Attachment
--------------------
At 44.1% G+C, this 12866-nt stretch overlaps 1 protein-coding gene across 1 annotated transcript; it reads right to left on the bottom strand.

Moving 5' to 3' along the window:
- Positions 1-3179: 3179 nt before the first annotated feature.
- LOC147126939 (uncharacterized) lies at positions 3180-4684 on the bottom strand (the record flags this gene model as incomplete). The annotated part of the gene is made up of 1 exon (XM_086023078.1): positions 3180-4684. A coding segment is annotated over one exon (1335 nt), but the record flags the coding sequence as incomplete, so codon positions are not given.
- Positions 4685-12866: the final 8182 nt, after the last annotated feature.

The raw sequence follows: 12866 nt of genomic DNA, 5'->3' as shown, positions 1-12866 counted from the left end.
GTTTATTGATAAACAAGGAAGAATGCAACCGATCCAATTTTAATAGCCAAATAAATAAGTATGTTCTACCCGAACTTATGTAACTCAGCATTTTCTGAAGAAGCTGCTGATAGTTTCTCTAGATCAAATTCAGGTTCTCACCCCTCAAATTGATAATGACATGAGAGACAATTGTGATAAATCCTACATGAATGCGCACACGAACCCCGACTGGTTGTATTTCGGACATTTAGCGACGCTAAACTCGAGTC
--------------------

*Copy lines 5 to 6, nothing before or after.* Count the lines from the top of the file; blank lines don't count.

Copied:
- Positions 4685-12866: the final 8182 nt, after the last annotated feature.

The raw sequence follows: 12866 nt of genomic DNA, 5'->3' as shown, positions 1-12866 counted from the left end.